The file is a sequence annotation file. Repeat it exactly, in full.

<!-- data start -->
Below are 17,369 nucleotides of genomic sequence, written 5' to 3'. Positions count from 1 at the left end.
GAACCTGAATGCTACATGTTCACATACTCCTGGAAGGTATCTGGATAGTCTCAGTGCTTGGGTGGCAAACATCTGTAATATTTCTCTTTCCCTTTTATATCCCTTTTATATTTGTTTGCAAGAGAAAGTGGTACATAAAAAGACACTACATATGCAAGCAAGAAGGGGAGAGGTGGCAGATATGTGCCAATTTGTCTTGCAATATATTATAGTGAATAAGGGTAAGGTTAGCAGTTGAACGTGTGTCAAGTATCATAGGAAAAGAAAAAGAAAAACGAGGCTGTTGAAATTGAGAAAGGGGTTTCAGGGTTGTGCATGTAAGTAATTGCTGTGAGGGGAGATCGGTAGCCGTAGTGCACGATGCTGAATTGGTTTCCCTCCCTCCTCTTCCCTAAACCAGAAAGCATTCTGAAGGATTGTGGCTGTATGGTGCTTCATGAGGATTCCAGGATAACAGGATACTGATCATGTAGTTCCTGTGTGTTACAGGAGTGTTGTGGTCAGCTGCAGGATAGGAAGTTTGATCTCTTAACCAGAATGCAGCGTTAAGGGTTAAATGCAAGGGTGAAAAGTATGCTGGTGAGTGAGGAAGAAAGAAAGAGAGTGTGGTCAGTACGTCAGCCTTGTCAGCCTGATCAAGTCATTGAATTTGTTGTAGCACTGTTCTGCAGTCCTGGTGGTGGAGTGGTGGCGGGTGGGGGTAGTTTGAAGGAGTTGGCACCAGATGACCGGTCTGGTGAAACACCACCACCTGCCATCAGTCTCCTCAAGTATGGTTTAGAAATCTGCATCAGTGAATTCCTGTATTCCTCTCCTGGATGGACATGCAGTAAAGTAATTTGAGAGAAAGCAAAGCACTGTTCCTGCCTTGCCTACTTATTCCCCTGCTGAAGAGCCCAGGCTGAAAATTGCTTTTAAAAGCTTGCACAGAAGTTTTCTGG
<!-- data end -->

Below are 17,369 nucleotides of genomic sequence, written 5' to 3'. Positions count from 1 at the left end.
GAACCTGAATGCTACATGTTCACATACTCCTGGAAGGTATCTGGATAGTCTCAGTGCTTGGGTGGCAAACATCTGTAATATTTCTCTTTCCCTTTTATATCCCTTTTATATTTGTTTGCAAGAGAAAGTGGTACATAAAAAGACACTACATATGCAAGCAAGAAGGGGAGAGGTGGCAGATATGTGCCAATTTGTCTTGCAATATATTATAGTGAATAAGGGTAAGGTTAGCAGTTGAACGTGTGTCAAGTATCATAGGAAAAGAAAAAGAAAAACGAGGCTGTTGAAATTGAGAAAGGGGTTTCAGGGTTGTGCATGTAAGTAATTGCTGTGAGGGGAGATCGGTAGCCGTAGTGCACGATGCTGAATTGGTTTCCCTCCCTCCTCTTCCCTAAACCAGAAAGCATTCTGAAGGATTGTGGCTGTATGGTGCTTCATGAGGATTCCAGGATAACAGGATACTGATCATGTAGTTCCTGTGTGTTACAGGAGTGTTGTGGTCAGCTGCAGGATAGGAAGTTTGATCTCTTAACCAGAATGCAGCGTTAAGGGTTAAATGCAAGGGTGAAAAGTATGCTGGTGAGTGAGGAAGAAAGAAAGAGAGTGTGGTCAGTACGTCAGCCTTGTCAGCCTGATCAAGTCATTGAATTTGTTGTAGCACTGTTCTGCAGTCCTGGTGGTGGAGTGGTGGCGGGTGGGGGTAGTTTGAAGGAGTTGGCACCAGATGACCGGTCTGGTGAAACACCACCACCTGCCATCAGTCTCCTCAAGTATGGTTTAGAAATCTGCATCAGTGAATTCCTGTATTCCTCTCCTGGATGGACATGCAGTAAAGTAATTTGAGAGAAAGCAAAGCACTGTTCCTGCCTTGCCTACTTATTCCCCTGCTGAAGAGCCCAGGCTGAAAATTGCTTTTAAAAGCTTGCACAGAAGTTTTCTGG